Related: Best Stock Trading Platforms in Canada.

Advantages of Bonds

Less Risky: Bonds (and fixed-income securities), in general, are considered to be less risky than stocks and not as volatile. Due to their lower volatility, they often form the bulk of investment portfolios designed to be conservative.

Bonds can be even less risky when several are pooled together in a bond fund.

Capital Preservation: Since you expect to get your principal back at maturity, bonds ensure that your capital is preserved unless the issuer defaults.

That said, depending on inflation rates and the term of your bond, you could get your cash back but lose some value due to a loss in purchasing power.

Regular Income: Bonds are excellent for generating income with regular interest payments. You can also time your cash flow by building bond ladders that have different maturity/payment dates.

Diversification: Bonds are useful for diversifying your investments. For instance, if you hold bonds/bond funds within your portfolio, they will help to lower the overall risk. Also, bonds and stocks can behave differently depending on the economy.

When the stock market is on the run, bonds don’t perform as well as stocks; however, in a market crash, bonds become very attractive. This can help to dampen the effect of falling stock prices on your overall investment portfolio.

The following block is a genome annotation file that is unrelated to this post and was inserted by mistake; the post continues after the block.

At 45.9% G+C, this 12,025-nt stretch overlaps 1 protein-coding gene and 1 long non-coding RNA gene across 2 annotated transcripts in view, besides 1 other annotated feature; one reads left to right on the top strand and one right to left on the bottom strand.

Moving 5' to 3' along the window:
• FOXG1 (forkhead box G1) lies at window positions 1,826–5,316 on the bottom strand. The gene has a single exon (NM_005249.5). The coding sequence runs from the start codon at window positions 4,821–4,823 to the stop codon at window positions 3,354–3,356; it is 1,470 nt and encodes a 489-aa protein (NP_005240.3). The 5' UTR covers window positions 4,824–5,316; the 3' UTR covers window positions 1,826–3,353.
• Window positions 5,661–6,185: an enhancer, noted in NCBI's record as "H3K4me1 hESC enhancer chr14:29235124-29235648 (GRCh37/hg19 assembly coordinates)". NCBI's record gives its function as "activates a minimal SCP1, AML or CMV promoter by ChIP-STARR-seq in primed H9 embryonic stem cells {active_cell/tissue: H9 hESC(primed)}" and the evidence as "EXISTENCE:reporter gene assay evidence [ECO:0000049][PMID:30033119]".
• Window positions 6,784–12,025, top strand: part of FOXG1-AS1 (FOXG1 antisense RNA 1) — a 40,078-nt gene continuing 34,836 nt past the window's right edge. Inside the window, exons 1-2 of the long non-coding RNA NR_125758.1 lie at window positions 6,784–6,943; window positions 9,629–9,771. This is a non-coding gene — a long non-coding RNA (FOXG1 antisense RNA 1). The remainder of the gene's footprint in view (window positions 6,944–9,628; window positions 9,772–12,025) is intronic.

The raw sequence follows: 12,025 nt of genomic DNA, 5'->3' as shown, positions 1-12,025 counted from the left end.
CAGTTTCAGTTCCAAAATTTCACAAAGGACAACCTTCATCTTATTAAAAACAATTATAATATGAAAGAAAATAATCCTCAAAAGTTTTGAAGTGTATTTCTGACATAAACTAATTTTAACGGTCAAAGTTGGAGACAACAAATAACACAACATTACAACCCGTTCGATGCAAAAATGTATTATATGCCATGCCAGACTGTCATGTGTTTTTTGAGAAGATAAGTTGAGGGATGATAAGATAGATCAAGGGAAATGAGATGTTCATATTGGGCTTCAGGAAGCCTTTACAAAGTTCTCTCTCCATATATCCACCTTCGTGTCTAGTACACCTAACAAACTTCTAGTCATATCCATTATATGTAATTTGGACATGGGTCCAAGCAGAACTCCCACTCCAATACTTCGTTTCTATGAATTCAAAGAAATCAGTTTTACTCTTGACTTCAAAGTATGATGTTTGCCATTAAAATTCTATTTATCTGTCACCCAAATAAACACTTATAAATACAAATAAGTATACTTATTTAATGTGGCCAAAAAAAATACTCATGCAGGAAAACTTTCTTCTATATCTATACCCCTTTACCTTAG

Related: Best Robo-Advisors in Canada.

Disadvantages of Bonds

As with all investment asset classes, there are some risks to investing in bonds.

Credit Risk: This is the risk that the bond issuer cannot pay you interest and/or principal. They could default, leaving you with nothing. credit risk is higher for speculative or junk bonds and lowest with government-backed bonds like Treasury Bills.

Liquidity Risk: This is the risk that you may find it difficult to sell your bond before its maturity date because there are no willing buyers.

Inflation Risk: This is the risk that the coupon/interest rate paid by your bond may fall below the inflation rate, resulting in a negative real return. Some bonds have inflation protection, and coupon rates will increase in line with inflation.

Lower Returns: Bonds are considered safer than bonds and historically have provided investors with lower returns than stocks. This is a risk vs. return reality.

Bonds and Taxes

Interest earned from bonds is taxed like ordinary income at your marginal tax rate. When you buy/sell a bond, it may be at a discount or premium, generating a capital loss or gain when you eventually part with it.

Only 50% of capital gains are included in income, and capital losses can be used to reduce or eliminate capital gains. Capital losses can be carried back up to 3 years or forward indefinitely.

A bond bought at face value and held to maturity (or resold at face value) will not generate a capital loss or gain.